Washington, D.C. – The National Association of Manufacturers released a new economic analysis on the damaging impact of the Securities and Exchange Commission’s attempt to force private companies to disclose financial information publicly.
The SEC’s new rule interpretation would apply to private companies that raise capital via corporate bond issuances under SEC Rule 144A. If the new interpretation takes effect as scheduled in January 2023, these businesses will face decreased liquidity and increased borrowing costs—leading to significant job losses and a decline in U.S. GDP.
These impacts will be felt across the economy, resulting in 30,000 jobs lost each year over the first five years the new interpretation is in effect. The job losses will increase over time—rising to 50,000 jobs lost each year after five years and 100,000 jobs lost each year after 10 years.
These job losses are attributable directly to the decreased liquidity and increased borrowing costs associated with the SEC’s new interpretation.
NAM Speaks Out:
NAM Managing Vice President of Tax and Domestic Economic Policy Chris Netram released the following statement:
“At a time of rising interest rates and economic uncertainty, manufacturers cannot afford for the SEC to roil the bond markets arbitrarily. With tens of thousands of jobs at stake, the SEC must act by year’s end to reverse this misguided interpretation.”
The NAM and the KAM are calling on the SEC to reverse course by clarifying—either by rule or by exemptive order—that Rule 144A issuers are not required to make public financial disclosures. The NAM and the KAM are also seeking emergency interim relief to prevent the new interpretation from taking effect in January.
- SEC Rule 15c2-11 requires broker dealers to ensure that key information about issuers of over-the-counter equity securities is current and publicly available prior to quoting those issuers’ securities freely.
- SEC Rule 144A allows for resales of securities (primarily corporate debt issuances) to qualified institutional buyers—large financial institutions that own or manage more than $100 million in securities. Retail investors cannot purchase Rule 144A securities. Notably, under Rule 144A, issuers are obligated to make their financial and operational information available to QIBs.
- In September 2021 and December 2021, the SEC’s Division of Trading and Markets issued no-action letters applying Rule 15c2-11 to Rule 144A debt; the new requirements take effect in January 2023. This decision contradicted the historical application of Rule 15c2-11 to OTC equity securities and bypassed important rulemaking safeguards required by the Administrative Procedure Act.
- The NAM has weighed in with the SEC and Congress seeking to reverse this damaging interpretation.
The National Association of Manufacturers is the largest manufacturing association in the United States, representing small and large manufacturers in every industrial sector and in all 50 states. Manufacturing employs more than 12.9 million men and women, contributes $2.77 trillion to the U.S. economy annually and accounts for 58% of private-sector research and development. The NAM is the powerful voice of the manufacturing community and the leading advocate for a policy agenda that helps manufacturers compete in the global economy and create jobs across the United States. For more information about the NAM or to follow us on Twitter and Facebook, please visit www.nam.org.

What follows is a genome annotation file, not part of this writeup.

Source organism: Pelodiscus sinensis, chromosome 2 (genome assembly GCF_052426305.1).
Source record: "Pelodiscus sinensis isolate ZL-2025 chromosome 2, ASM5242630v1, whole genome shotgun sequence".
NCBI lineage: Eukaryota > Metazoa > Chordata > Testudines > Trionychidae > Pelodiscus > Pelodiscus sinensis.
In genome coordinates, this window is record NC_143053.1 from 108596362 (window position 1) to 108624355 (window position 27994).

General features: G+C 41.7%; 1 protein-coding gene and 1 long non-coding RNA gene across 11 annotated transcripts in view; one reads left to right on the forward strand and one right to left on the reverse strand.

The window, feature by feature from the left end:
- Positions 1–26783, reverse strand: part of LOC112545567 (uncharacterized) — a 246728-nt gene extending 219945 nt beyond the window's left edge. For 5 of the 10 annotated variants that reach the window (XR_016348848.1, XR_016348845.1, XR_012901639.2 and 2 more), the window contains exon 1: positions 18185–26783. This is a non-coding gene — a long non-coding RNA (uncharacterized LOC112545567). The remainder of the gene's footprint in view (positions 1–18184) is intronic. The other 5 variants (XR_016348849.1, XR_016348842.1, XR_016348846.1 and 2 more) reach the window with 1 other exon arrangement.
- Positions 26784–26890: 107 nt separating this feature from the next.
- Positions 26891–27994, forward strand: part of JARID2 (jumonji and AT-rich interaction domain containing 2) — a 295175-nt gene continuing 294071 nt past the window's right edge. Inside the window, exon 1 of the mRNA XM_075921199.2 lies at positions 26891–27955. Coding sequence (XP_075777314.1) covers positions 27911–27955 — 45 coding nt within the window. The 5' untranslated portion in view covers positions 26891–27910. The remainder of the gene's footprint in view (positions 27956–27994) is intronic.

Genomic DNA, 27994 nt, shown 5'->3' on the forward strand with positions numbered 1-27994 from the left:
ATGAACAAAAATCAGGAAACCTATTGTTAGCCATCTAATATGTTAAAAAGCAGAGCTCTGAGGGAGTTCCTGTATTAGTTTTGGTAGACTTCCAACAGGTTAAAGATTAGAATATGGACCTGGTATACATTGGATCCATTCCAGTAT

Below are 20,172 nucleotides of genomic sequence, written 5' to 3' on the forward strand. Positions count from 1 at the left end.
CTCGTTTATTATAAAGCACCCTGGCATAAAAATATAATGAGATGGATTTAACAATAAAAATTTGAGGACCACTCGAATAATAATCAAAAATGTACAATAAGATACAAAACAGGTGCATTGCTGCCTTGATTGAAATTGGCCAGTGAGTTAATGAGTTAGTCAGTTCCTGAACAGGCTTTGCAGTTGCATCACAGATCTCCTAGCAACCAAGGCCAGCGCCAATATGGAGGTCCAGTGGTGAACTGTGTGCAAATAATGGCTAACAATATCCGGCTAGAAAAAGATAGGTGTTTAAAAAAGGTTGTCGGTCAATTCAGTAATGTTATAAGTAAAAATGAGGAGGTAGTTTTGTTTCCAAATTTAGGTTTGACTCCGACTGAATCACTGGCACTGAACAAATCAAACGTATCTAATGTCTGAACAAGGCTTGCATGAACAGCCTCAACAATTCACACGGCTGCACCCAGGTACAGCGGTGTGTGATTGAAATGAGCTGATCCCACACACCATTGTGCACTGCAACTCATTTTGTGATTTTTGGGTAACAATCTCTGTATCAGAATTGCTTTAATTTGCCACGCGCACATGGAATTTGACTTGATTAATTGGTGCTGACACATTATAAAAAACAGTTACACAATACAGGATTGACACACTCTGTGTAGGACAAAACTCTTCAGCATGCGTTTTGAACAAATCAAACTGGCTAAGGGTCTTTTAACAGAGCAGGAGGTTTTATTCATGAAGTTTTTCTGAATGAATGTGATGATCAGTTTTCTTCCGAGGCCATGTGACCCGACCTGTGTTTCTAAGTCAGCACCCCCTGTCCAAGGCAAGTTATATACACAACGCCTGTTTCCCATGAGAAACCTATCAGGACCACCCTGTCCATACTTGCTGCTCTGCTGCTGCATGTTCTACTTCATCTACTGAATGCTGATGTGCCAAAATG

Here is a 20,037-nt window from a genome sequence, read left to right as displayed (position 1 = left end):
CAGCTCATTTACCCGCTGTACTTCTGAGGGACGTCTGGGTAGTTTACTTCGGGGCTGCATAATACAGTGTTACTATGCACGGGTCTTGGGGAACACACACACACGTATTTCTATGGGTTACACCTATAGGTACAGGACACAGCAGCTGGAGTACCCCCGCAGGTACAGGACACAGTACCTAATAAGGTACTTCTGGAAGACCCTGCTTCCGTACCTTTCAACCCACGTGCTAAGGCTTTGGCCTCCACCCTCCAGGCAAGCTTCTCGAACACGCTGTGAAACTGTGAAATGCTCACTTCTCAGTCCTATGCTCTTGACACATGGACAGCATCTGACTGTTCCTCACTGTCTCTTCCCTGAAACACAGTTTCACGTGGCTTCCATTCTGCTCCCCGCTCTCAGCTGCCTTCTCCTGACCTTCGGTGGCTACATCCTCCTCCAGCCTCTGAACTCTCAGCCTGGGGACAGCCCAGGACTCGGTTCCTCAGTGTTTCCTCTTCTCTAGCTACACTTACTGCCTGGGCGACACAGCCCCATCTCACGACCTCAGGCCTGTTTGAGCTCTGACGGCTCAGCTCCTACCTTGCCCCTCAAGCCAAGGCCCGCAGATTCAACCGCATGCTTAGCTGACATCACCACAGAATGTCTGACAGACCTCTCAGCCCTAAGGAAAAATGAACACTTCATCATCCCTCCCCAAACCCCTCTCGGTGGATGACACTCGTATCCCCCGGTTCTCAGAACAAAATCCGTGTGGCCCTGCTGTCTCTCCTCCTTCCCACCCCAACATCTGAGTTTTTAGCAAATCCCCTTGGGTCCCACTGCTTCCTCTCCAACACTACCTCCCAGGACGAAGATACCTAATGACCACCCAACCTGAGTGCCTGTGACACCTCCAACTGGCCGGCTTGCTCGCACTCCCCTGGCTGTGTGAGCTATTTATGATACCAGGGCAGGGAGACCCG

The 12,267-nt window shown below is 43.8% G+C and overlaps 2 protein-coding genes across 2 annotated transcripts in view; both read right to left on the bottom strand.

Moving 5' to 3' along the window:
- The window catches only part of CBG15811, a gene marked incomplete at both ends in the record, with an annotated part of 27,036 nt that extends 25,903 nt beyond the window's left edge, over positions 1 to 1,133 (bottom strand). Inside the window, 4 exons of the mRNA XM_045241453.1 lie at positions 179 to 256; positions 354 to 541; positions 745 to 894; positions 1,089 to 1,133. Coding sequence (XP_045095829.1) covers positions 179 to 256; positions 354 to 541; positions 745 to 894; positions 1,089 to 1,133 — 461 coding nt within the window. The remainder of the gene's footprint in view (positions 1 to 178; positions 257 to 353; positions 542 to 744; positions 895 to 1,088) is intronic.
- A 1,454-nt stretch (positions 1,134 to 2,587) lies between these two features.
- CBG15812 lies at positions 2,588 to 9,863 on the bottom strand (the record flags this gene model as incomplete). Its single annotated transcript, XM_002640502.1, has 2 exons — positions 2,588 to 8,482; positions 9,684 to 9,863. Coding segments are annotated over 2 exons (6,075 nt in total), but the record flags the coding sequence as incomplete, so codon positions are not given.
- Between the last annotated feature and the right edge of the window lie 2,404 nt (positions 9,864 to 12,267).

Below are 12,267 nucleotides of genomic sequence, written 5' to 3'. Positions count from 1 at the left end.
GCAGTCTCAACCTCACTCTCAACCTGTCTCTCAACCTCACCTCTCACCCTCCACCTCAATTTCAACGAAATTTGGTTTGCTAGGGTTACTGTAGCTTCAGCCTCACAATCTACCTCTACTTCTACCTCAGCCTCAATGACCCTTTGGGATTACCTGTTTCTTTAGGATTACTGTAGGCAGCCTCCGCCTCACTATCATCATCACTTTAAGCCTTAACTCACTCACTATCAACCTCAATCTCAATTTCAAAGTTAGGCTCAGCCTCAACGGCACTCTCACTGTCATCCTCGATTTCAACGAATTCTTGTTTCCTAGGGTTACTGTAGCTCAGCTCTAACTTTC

Manufacturers face a minefield of legal and compliance issues every day—and too often, in-house counsel are forced to navigate some of the biggest issues affecting the industry alone.
The NAM’s Legal Center sought to change that dynamic at the first-ever Manufacturing Legal Summit, which took place Nov. 15–16 in Washington, D.C., where in-house counsel from manufacturing companies across the nation had a unique opportunity to convene and learn about the latest pressing challenges across the legal and regulatory landscape.
“The summit offered real-world, practical advice that will help in-house manufacturing counsel deal with their legal and regulatory challenges,” said NAM Chief Legal Officer and Corporate Secretary Linda Kelly.
Kelly and NAM Deputy General Counsel for Litigation Erica Klenicki told us more.
Exploring issues: The summit covered a range of topics, including the following:
- National Labor Relations Board: A session led by NLRB board member John Ring and labor law experts from Fisher Phillips provided critical insights on the priorities and activities of an aggressively pro-labor NLRB, and how manufacturing employers can prepare for the many significant legal changes coming in the weeks, months and years ahead.
- Supply chain: A panel centered around supply chain challenges, featuring the perspectives of GE Appliances’ vice president and general counsel and including an array of experts from the law firm Foley & Lardner, covered issues like supply chain due diligence and drafting contracts to prepare for inevitable supply chain bottlenecks.
- ESG: A panel of experts from McDermott, Will & Emery that also included Brunswick Corp. Executive Vice President, General Counsel, Secretary and Chief Commercial Officer Chris Dekker explored how the ever-evolving concept of ESG is affecting both public and private companies—including what manufacturers should expect from the Securities and Exchange Commission’s forthcoming climate disclosure and human capital management rules.